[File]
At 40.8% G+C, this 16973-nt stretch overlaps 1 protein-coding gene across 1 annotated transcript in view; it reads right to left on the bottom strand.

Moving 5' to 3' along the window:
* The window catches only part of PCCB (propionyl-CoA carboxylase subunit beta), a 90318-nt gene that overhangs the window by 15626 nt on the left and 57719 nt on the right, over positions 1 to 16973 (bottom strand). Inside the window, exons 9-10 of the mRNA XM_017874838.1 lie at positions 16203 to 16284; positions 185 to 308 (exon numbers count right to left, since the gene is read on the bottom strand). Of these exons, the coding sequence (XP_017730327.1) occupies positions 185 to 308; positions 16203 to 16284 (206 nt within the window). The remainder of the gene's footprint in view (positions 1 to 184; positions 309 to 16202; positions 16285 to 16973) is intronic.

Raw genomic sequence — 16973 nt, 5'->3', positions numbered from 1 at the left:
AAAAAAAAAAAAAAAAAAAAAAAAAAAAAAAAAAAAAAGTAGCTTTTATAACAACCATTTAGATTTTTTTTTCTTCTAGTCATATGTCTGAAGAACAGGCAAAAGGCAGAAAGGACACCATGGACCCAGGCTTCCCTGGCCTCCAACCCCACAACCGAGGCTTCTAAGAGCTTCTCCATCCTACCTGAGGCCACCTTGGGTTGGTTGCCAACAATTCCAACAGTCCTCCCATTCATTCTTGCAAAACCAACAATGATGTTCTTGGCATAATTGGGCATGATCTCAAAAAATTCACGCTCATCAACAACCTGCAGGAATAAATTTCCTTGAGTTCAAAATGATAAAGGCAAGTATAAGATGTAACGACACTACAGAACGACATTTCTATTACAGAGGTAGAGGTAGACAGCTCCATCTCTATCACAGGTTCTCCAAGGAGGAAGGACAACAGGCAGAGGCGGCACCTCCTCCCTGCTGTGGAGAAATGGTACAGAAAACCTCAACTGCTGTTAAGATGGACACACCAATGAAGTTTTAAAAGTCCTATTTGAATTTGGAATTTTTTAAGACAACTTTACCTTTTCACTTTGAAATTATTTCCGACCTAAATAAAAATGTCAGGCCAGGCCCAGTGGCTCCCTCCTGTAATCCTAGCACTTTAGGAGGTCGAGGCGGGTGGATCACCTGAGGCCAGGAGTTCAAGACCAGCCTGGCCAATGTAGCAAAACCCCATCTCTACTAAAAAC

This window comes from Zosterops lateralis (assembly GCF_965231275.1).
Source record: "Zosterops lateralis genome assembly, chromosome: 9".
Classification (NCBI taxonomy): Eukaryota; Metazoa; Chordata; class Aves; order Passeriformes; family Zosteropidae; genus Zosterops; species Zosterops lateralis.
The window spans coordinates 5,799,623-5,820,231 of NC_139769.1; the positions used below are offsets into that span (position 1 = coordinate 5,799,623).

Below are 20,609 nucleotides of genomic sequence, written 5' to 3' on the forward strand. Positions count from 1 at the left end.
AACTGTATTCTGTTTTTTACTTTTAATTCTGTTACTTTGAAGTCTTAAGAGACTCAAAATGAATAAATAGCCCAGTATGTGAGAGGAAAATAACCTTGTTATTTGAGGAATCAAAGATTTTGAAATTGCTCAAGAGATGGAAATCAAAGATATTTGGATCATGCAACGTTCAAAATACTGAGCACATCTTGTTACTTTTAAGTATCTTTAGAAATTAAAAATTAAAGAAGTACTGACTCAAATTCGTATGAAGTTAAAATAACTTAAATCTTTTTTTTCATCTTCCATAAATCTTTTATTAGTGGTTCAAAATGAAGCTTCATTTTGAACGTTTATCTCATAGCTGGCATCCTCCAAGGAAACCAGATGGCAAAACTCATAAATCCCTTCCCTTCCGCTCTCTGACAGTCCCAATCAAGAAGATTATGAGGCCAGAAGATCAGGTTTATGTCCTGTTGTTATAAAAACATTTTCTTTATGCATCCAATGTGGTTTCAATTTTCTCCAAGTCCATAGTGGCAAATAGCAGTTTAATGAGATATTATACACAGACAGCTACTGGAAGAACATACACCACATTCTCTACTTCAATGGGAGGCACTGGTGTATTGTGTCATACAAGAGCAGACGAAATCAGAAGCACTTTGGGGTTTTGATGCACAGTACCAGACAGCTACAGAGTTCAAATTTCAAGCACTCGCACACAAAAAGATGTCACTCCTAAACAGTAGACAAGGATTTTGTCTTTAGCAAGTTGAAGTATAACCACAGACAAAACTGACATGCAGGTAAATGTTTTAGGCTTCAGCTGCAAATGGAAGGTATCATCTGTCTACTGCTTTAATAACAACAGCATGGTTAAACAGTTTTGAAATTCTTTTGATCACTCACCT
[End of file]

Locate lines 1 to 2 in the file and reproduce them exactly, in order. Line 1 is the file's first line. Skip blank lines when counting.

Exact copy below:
At 40.8% G+C, this 16973-nt stretch overlaps 1 protein-coding gene across 1 annotated transcript in view; it reads right to left on the bottom strand.

Moving 5' to 3' along the window: